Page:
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    8. "As soon as you create a reward/punishment mechanic, instead of JUST FUCKING ROLEPLAYING IT, you are creating a potentially gameable and abusable system."

      Because D&D's rules are neither "gameable" or "abusable," right? And that makes D&D unplayable, right?


      "Your games that 'reward players for choices consistent to motivation' in no way actually guarantees that roleplay will happen."

      And what guarantees "roleplay will happen" in D&D? And, for the Nth time, what makes D&D different than a board game like Descent?

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    9. I can answer those two issues, I think.

      John, what makes D&D (prior to 3.x) different from any other boardgame ever: try to find something in a room without a Thief. There's no "search" skill, so you have to think about the fictional situation and describe how exactly is your character searching for it, where exactly, etc. I think this is roleplaying too, even if I'm not talking about your character's motives, because it is a decision made by a logic founded in the fictional events and things that were presented in the actual gameplay. If you play in a group in which you NEVER have to take decisions taking in consideration the fiction, congrats! You're not roleplaying, :). The thing you mentioned about the XP system of D&D? You're forgetting the XP for gold piece in early editions. It didn't pay off at all to kill enemies instead of bypassing them to take the treasure. Almost never.

      So, on the other hand, I HAVE seen people playing Call of Cthulhu and Vampire: the Masquerade without roleplaying at all (either with your definition or mine). The thing is, I don't think they are addressing ALL the text printed in the manual. Yes, there's the fucking golden rule, but when I say "address" I'm talking about "have read, comprehended and considered" the text (whether or not using some rule or another). The Vampire players were just looking for augment their generation, hunting elders down and "diablerie-ing" them. The CoC ones were trying to roleplay, but the Keeper just avoided all their background elements and presented a clue after another, then revealed the mystery (he didn't even let them guess it from the clues), with some action in-between. They got a lot of fun, yes ('cause they figured out the keeper's playstyle), but they were certainly not roleplaying, not in your terms, nor in mine.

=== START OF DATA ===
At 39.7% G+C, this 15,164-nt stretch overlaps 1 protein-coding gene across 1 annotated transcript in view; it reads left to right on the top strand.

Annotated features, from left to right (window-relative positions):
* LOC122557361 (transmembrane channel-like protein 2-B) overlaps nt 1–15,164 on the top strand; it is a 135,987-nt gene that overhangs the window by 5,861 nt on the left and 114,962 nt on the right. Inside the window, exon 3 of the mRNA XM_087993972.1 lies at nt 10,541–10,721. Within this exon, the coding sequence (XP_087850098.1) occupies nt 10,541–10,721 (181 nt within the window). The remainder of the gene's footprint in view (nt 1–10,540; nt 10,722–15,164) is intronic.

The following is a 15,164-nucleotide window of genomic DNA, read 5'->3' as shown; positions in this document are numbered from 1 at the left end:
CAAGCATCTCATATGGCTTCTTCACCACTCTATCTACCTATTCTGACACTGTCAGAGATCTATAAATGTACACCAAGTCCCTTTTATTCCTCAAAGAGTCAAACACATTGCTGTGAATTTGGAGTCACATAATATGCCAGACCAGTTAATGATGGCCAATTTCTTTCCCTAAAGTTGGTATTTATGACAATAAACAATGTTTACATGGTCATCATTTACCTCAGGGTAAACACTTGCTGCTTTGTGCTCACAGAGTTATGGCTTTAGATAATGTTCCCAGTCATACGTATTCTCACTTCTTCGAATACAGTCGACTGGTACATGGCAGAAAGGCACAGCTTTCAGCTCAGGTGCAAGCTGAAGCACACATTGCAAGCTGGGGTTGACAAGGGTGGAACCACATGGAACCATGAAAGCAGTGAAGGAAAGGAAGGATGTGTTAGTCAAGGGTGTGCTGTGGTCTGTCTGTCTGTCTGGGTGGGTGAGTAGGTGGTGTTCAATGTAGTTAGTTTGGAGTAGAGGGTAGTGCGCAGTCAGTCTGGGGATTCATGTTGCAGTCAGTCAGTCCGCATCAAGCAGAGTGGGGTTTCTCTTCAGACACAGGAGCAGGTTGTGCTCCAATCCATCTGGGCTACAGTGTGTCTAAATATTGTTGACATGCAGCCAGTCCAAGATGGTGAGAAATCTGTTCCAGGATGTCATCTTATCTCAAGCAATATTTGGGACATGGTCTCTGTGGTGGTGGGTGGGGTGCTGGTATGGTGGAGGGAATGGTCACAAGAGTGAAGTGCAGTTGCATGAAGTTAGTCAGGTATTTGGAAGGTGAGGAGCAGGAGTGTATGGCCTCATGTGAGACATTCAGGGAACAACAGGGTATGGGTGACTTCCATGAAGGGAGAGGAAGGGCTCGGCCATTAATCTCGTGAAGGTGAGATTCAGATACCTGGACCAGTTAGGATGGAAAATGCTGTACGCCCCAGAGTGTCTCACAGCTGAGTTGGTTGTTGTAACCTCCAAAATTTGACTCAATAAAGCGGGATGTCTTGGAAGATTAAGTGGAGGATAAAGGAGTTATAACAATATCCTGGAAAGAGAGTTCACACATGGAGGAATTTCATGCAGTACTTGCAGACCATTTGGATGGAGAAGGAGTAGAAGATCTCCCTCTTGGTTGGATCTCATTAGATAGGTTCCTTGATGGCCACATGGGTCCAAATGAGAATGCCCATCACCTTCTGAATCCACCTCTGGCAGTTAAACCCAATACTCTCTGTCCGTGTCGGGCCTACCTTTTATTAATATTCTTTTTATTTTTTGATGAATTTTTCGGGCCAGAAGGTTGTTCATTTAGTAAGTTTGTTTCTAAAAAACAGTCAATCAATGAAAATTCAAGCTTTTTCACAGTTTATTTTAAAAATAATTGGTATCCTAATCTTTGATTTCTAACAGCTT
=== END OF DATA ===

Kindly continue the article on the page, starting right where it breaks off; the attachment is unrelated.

So I think that, if you could add roleplaying to chess, you could remove it from CoC or D&D. You CAN certainly do that to BW or L5R too, or at least I can imagine a way to it. As Pundit said, I can even imagine a way to not roleplay Dogs at all. Couldn't it be a group thing to roleplay or not? You know you can't judge a game based in certain groups, yes?

      BUT, on the other hand, Pundit isn't right about the "social skills" thing. Yes, i've put an example of D&D not being a boardgame because it lacked a search skill, but adding it didn't make it less a RPG, seeing that 5th have it and it is considered one. It just made my argument a bit more easy. But I have played games with and without social skills, and I think both of them are equally role-playable, for different motives. The motives are obvious for games w/o social skills.
      For games with skills, the roleplaying comes in that the game text ALWAYS tells you, player or GM or whatever, to roleplay that. It is a rule, too. You can ignore it, sure, but then you're not playing that game at all.
      (I must add that I think the games are better designed when the roleplaying of the social part is mandatory to even use the rule at all, like Burning Wheel (the Task part) or Dogs in the Vineyard (the fictional backup part that let us know if it's an Attack, a Dodge or Block, or a Take the Blow), or Apocalypse World (the fiction-first or to-do-it,-do-it and -if-you-do-it,-you-do-it), because it makes us, the audience of the actual play (and players/GMs ourselves), know or confirm something about your character (c.f. the comment of Funny Skywalker, below).

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    10. Using your CoC and Vampire examples: Yes, and when you removed the roleplaying element, the game broke down and ceased functioning properly.

      That's the whole point.

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    11. I don't think so. Those groups had their good share of fun. Obviously, I don't consider they're playing the same game than (I suppouse) you, but that's also true for D&D.

      You say that you can play D&D successfully w/o roleplaying, I say that's not D&D anymore (so does the Pundit). The same way that playing CoC or V:tM w/o roleplaying is not playing CoC or V:tM at all. I say it's not the same than Chess, and I adscribe the illusion that it is to dysfunctional groups or dysfunctional understanding of the rules.